On Friday 4th September, within a little over an hour of booking our flights to Bangkok at Medan Airport we were on the plane and 2 hours later landed at Bangkok. Of course we had taken the flight on impulse and had done no research on Bangkok but we had stayed there for a few days in 2013 and so as soon as we landed at Don Muang Airport we got onto the internet and booked a hotel room in the Sukhumvit area of the city where we had stayed on our previous visit. Sukhumvit is a great area with lots of restaurants and bars but also very handy for the Skyrail and underground systems making it easy to get around the city.
We got a taxi and arrived at the Continent Hotel about an hour later – pretty good going as this was Friday afternoon rush hour and the Bangkok traffic, always heavy, was horrendous. The hotel isn’t big but its fab and all the better as we got a free nights stay using some Hotels.com reward points. The room came with breakfast, access to the hotel’s swanky rooftop bar with free cocktails available until 7pm and late check-out. We were checked in around 6.45pm and quickly up to the bar to grab a couple of free drinks and then a few more. We had been up since 5am and after a busy and stressful day we were well and truly knackered. We decided to eat in the hotel via room service.
The Continent is a very nice hotel. The rooms are great and the breakfast superb and we contemplated staying there for at least a couple of nights. However, the best rate we could get was way beyond our budget so we decided to go for somewhere completely different and found a nice hotel, the Navalai River Resort, down by the Chaophraya River and not far from but not too near the Khao San Road, a popular area for backpackers.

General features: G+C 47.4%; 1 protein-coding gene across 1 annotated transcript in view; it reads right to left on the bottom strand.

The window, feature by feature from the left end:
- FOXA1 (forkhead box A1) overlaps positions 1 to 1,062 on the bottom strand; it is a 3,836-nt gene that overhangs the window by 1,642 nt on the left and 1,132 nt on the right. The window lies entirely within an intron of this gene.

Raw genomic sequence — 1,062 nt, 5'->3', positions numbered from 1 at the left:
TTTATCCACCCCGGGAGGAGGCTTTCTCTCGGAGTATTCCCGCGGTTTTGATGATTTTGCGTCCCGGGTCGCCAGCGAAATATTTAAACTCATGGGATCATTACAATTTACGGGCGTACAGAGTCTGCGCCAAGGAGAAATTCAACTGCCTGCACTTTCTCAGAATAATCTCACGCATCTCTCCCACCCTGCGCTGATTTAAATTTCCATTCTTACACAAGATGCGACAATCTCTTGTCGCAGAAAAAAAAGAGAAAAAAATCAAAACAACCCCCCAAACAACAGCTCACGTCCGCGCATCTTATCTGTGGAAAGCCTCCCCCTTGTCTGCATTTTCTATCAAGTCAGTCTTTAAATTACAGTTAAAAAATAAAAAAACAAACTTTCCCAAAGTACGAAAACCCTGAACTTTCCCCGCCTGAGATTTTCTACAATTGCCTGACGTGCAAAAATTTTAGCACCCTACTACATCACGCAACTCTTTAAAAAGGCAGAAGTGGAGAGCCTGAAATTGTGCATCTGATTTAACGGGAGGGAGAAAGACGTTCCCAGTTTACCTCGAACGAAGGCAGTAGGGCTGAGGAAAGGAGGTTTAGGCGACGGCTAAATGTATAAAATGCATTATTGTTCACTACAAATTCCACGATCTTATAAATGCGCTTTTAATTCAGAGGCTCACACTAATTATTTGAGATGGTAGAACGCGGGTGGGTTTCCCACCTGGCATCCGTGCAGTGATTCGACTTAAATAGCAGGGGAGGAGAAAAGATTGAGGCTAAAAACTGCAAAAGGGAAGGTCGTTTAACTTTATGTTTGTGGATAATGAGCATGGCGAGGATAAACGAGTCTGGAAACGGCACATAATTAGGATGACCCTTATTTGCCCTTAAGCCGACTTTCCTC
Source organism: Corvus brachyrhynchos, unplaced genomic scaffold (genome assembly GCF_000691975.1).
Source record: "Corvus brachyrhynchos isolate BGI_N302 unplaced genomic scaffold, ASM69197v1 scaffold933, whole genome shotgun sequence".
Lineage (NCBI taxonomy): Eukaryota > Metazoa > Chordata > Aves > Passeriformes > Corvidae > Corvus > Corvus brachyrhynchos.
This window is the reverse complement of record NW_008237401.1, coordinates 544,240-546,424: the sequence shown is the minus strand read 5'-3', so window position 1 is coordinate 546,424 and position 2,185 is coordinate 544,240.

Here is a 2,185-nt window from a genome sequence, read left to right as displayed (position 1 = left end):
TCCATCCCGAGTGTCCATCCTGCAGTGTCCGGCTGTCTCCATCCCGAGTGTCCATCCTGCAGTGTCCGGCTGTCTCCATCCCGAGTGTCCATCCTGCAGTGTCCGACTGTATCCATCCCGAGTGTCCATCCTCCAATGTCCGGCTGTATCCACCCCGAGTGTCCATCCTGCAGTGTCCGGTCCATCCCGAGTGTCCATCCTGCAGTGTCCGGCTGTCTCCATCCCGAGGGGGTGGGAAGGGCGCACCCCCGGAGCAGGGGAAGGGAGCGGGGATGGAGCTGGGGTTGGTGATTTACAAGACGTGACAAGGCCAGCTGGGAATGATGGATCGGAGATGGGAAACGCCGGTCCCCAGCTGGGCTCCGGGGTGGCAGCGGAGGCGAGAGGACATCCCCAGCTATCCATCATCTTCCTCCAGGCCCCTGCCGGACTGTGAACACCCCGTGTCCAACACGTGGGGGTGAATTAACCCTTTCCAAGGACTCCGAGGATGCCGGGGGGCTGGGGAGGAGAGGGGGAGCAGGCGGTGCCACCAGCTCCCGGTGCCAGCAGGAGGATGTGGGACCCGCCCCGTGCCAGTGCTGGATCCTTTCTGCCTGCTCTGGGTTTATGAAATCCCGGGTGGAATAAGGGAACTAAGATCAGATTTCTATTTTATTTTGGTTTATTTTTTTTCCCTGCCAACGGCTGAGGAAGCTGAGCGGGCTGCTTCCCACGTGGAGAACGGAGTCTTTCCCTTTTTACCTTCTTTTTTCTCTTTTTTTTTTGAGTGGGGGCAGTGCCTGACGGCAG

On Saturday morning, September 5th we checked out of the Continent late morning and took a 40 minute (120 baht) taxi ride to the Navalai arriving soon after noon. This is another nice hotel and we booked in for 6 nights again with special rates courtesy of hotels.com. Our room was ready when we arrived and so we were able to check in immediately.
The room was fine but at the end of our stay we felt the hotel fell short of the rave reviews we had read. However, the hotel is in a great spot literally on the river with access to the river itself with a river taxi stop alongside the hotel restaurant which is open-aired at the rear.
Also, there’s a riverside pathway and its possible to walk along the river north or southwards directly from the back of the hotel or access the Khao San Road area via the front of the hotel.
We dropped our bags, picked up a map from Reception and went straight out to explore. We set up walking southwards along the river and after a couple of kms came to a bridge and took a left turn away from the river and towards the Temple of the Standing Buddha, or so we thought.